One thing I read in the history booklet, which I’d love to hear people’s thoughts on,  is that around the year 2000, a pump was installed to keep the crypt from flooding. I read in an archaeology report that ‘St Michael’s is a low hill with natural springs’. Could this have anything to do with the flooding?  I’ll explore this ancient burial ground in a post of its own. In the meantime, perhaps we could get the University of Leicester involved in a hunt for William de Walton and the Marquis of Donegal. They seem quite good at that sort of thing…..

Part of the 9 acres making up St Michael’s churchyard


St Michael’s Church. Lichfield – A Short History by Rev Carpenter 1947

A short account of the city and close of Lichfield – Thomas George Lomax, John Chappel Woodhouse & William Newling

Archaeological Desktop Survey OSA Report No. OSAO6DTO2 (Onsite Archaeology January 2006)

11 thoughts on “Appeal of Bells

  1. Lovely photos – thank you! I didn’t realise Johnson’s family were buried there – I always assumed they worshipped at St Mary’s, but did they attend St Michael’s? Or would it have been the main cemetery for the city?


    • Thanks. Can never get the light right but at least it gives a bit of an idea! I think that St Mary’s didn’t have a churchyard so its parishioners were buried at St Michael’s. The booklet says that the family’s bodies are under the stone. I think that St Mary’s was the Johnson’s church though as Michael Johnson was a churchwarden there. Hmmmm. Nothing is ever straightforward…but I think I quite like it that way 😉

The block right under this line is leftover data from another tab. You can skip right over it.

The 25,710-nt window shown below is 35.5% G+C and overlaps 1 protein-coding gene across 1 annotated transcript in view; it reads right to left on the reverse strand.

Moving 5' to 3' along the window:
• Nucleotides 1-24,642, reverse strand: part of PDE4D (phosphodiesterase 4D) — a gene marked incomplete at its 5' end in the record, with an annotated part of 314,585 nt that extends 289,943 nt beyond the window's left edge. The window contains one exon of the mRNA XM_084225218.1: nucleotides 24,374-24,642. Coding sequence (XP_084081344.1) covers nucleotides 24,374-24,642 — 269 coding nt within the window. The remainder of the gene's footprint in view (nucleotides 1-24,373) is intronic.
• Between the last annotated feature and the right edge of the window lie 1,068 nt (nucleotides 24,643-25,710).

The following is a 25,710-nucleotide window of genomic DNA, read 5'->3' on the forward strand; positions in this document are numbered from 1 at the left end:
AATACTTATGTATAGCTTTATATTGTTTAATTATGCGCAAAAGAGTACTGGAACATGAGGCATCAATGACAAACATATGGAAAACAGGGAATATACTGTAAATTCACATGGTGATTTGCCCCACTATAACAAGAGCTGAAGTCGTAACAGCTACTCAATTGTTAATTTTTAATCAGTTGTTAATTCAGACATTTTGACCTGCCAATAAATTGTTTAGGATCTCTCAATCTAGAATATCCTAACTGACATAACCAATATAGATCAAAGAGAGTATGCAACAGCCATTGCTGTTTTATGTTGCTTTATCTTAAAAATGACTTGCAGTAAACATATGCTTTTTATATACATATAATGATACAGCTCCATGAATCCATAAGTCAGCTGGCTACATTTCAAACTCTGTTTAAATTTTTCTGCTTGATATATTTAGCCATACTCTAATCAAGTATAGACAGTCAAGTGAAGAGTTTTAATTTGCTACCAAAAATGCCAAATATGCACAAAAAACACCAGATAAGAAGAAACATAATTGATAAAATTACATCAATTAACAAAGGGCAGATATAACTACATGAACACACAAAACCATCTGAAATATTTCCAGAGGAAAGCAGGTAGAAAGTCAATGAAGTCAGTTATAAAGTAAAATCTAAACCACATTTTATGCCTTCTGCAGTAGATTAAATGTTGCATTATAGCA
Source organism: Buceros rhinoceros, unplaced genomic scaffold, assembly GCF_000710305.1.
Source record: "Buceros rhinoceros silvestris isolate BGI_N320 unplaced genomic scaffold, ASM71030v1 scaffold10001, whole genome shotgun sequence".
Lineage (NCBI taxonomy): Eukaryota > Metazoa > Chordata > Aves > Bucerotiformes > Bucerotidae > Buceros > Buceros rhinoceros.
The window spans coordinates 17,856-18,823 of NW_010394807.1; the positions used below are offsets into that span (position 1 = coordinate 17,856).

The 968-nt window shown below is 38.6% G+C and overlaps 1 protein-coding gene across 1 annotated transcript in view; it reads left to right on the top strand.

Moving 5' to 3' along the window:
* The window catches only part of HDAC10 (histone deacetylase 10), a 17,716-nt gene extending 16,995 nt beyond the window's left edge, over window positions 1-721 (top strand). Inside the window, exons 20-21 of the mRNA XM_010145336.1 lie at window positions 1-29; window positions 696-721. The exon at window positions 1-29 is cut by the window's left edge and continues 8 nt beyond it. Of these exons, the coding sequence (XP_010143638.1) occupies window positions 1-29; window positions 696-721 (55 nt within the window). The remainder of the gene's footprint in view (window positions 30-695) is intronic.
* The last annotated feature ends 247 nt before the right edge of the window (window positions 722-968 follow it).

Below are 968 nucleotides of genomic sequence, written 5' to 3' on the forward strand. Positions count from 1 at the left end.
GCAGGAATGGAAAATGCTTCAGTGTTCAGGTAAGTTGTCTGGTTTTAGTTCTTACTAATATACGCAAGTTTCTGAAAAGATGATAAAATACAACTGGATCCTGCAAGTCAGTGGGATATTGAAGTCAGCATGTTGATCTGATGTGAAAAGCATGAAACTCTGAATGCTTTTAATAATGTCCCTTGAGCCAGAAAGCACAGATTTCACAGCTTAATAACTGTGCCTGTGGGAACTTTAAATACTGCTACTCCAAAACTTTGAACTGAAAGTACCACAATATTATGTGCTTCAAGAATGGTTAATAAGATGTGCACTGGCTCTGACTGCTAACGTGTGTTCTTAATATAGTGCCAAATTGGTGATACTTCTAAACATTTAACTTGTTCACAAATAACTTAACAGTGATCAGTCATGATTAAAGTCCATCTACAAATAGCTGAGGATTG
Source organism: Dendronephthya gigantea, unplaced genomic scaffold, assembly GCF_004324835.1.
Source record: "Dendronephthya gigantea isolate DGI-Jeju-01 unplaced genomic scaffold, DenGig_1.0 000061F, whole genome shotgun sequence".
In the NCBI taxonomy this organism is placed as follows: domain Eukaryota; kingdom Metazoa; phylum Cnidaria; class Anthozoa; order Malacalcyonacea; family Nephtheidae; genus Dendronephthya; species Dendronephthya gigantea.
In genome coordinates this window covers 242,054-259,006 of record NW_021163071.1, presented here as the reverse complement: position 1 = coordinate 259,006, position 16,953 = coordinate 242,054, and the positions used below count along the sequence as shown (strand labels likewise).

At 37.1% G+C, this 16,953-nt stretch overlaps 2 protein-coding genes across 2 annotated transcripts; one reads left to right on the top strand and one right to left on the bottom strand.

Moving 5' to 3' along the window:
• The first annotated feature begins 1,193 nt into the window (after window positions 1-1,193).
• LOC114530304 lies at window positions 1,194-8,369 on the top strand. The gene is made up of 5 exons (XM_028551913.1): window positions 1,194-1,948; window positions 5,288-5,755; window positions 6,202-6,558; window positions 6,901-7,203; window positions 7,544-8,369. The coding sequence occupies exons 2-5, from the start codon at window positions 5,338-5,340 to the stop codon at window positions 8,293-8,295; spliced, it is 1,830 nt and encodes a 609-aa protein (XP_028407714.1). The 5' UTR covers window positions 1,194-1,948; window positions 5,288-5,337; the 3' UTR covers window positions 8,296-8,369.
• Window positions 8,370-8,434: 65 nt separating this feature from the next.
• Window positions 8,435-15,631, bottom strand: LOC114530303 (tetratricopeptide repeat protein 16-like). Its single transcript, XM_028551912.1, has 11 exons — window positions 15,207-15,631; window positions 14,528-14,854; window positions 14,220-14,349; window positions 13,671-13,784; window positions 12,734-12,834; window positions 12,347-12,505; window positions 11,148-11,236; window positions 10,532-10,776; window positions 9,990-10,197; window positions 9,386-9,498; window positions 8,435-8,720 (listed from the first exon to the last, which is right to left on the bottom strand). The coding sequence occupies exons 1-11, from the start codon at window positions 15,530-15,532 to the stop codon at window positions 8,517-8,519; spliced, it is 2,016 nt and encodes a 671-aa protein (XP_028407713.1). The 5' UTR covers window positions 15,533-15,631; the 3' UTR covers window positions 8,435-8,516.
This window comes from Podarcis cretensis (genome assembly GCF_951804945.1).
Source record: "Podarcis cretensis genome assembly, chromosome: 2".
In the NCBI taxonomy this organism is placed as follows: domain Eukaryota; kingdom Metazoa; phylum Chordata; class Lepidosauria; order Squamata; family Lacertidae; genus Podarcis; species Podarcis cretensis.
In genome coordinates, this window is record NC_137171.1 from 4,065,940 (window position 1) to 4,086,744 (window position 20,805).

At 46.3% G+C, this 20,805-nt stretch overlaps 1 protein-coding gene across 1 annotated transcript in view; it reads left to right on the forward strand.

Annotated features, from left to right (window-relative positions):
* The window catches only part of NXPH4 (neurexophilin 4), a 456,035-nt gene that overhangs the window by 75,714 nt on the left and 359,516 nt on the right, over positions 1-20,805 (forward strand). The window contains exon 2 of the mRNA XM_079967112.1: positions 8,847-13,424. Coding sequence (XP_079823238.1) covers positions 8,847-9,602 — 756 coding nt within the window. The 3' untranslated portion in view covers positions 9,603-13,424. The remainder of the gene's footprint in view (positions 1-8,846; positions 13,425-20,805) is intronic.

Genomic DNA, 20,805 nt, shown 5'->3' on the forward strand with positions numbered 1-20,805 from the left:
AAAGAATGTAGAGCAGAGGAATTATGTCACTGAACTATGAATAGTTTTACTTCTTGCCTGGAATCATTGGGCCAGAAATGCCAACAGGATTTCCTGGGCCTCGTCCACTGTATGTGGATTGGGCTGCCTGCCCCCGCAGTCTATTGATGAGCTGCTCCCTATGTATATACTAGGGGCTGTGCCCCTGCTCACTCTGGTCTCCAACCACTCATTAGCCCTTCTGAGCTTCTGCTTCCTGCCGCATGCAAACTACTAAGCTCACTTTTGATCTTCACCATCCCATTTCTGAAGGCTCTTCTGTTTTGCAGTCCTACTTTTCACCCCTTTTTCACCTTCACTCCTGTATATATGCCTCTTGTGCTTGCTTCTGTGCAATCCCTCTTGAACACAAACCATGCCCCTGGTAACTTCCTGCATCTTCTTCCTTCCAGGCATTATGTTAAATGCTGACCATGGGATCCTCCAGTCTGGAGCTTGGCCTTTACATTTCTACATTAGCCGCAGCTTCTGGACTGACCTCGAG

2. St Mary’s was the Johnson’s church and the good Doctor’s name appears in the baptismal records. However, the parishioners of St Mary’s and the inmates of St John’s Hospital had the right to be interred in St Michael’s Churchyard, at the time. The Latin inscription is reportedly written by our celebrated lexicographer, although the stone he paid for had to be replaced through wear. The translation can be found in the porch.
    The Royal Arms of Queen Anne is nearly identical to those in Shenstone Parish Church.


    • Thank you for explaining that! Interesting that there are Royal Arms in Shenstone church and that they are similar to those in St Michael’s. I read that Dr Johnson had funded the memorial stone through selling one of his works (The History of Rasselas, Prince of Abyssinia) is that true?


  3. … I am now inspired to go and visit St Michaels – something I’ve been putting off for far too long. And fatastic blog – most enjoyable!


    • Thank you Liz. It took me a long time to get to the church too! I’ve had many great times exploring places with my family, friends and even strangers! One of my reasons for doing this blog is to try and encourage people to go explore places themselves (the obvious and the not so obvious, the familiar and the unfamiliar) and connect with their surroundings & the stories of the places they live in, so I really appreciate it when people take the time to leave me a comment. Thanks once again!


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  5. Oh no, sounds like the wet weather has done for St Michaels’ apple crop this year! They were so plentiful a few years ago, I took photographs of them piled upon the grass. Some of the varieties are very old I think.


    • I think the weather has done for pretty much everything except blackberries & runner beans. The woman I spoke to said there were loads last year. Would be nice to know what varieties the apples are – I do like a bit of pomology 😉